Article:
A Song of Songs – Park Theatre | Review

It’s rare that a production written by, directed and starring the same person is without fault – and Ofra Daniel in A Song of Songs does not, alas, defy the norm in that regard. With a mixture of Middle Eastern and European flamenco influences, it’s only clear where the show is set as Jerusalem keeps getting name-dropped. Rather confusingly, a note in the programme claims the show has “no specific place or era”. To be fair, the ‘era’ is indeed rather vague, but it’s not a society that has much appeal, with the central character Tirzah (Daniel) and all the female characters treated quite terribly, at least by contemporary standards.

A Song of Songs. Photo credit: Pamela Raith
A Song of Songs. Photo credit: Pamela Raith

For something meant to be in what the satirical musical revue Forbidden Broadway once called “non-specific everyplace”, certain lines in the show need some context. For instance, in the Authorised Version, first published in 1611, a verse in the Song of Solomon (as it is called in that translation), chapter IV, verse X, reads: “How fair is thy love, my sister, my spouse!”, referring to the same person, a verse quoted in this show. ‘My sister’ was a term of endearment for a female lover in ancient Egypt, but with that (and, apparently, any and all) context removed, it is entirely possible to wonder if there were characters in the show in an incestuous relationship.

A late plot twist, convincing as it was, in the end raised more questions than answers, and while some of the choreography is energetic, there was a considerable amount of skirt shaking. There are at least two songs in the show sung in Hebrew (without translation). From a schoolboy Google search, ‘Elecha’ is a prayer, “To you, God, I call […] Hear, O God, and have mercy on me”. ‘Od Yishama’ is taken from the Book of Jeremiah, chapter XXXIII, and talks about “the voice of joy and the voice of gladness, the voice of the bridegroom and the voice of the bride”. The dancing in the latter musical number makes sense, but again, it’s not easy to determine at face value precisely what is going on: it came across to me at the time like a generic song not sung in English at the Eurovision Song Contest, lively and well-performed but not exactly something that connected with me.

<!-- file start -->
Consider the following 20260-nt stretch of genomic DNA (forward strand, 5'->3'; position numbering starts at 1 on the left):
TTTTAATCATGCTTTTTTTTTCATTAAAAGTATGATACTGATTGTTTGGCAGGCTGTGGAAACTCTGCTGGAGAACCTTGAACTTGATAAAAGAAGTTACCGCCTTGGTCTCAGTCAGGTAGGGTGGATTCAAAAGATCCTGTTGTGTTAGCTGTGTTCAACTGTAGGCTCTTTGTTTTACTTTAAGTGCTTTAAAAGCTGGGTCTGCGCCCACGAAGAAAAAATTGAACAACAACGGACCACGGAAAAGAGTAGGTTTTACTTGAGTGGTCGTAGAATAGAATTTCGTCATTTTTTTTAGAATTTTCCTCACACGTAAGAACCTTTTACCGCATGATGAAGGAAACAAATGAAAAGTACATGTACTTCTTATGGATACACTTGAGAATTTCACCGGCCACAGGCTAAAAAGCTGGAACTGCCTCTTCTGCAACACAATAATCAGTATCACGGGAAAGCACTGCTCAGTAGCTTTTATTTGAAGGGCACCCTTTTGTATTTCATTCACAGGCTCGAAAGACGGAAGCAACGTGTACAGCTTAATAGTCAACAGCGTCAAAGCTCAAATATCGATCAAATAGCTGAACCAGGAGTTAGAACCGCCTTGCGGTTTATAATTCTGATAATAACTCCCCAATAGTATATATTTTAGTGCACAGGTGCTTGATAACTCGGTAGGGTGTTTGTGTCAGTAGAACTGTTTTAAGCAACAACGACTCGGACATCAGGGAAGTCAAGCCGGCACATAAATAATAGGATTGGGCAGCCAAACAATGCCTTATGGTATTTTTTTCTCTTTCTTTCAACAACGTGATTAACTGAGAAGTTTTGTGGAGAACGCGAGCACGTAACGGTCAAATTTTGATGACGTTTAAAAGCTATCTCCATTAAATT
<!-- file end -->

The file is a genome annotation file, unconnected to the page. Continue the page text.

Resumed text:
“Never rouse love. But once love has been awakened, never put it back to sleep,” is the narrator’s (Matthew Woodyatt) mantra, although it’s not clear how that principle works in practice in the show. The band is on-stage, which gives the performance a ‘gig theatre’ vibe, and never became distracting, even as Tirzah gradually developed ever more unusual behaviours: the narrative suggests she is, in a sense, driven to insanity by the power of love. Unfortunately, there’s little in the show to evoke sympathy for her because she is presented as someone who forthrightly forges her own path, and thus (without giving too much away) she makes her bed and therefore she lies in it.

The musical ends abruptly, and for all the physical dexterity and musical talent of Daniel’s Tirzah, not much about the character is discovered beyond the receipt of correspondence in the form of poems from her lover, which she overreacts to. I’m not sure an interval was required, either – this could have been one of those ‘ninety minutes, straight through’ productions. An earnest effort from the cast, whose stage space is made limited by presence of the on-stage band, but there were too many elements and plot points that didn’t quite add up.

2 gold stars

Review by Chris Omaweng

Ofra Daniel – Tirzah
Laurel Dougall – Woman of Jerusalem and Sister
Rebecca Giacopazzi – Women of Jerusalem and Mother
Shira Kravitz – Woman of Jerusalem and Sister
Ashleigh Schuman – Woman of Jerusalem and Bride
Joaquin Pedro Valdes – Lover and Aunt
Matthew Woodyatt – Narrator, Husband, Father and Accordion

Ramón Ruiz – Flamenco Guitar
Amy Price – Violin
Ashley Blasse – Upright Bass
Daniel Gouly – Clarinets and Music Captain
Ant Romero – Percussion

Ofra Daniel – Director and Translator
Billy Mitchell – Choreographer and Assistant Director
Victoria Góngora – Associate Director
Thomas F Arnold – Musical Supervisor
Marina Paz – Set and Costume Designer
Aaron J Dootson – Lighting Designer
Andrew Johnson – Sound Designer
Katy Roberts – Associate Designer
Jane Deitch – Casting Director


A unique musical and theatrical experience, it tells the evocative story of a young wife, Tirzah, in a loveless marriage. Tirzah discovers she has an unseen admirer and enters into a mysterious and fervent love affair; finding herself in what is a seductive, sensuous, soul-searing journey of sexual and climatic personal empowerment… or is it love-induced madness?

Thursday 9 May – Saturday 15 June 2024
Park Theatre

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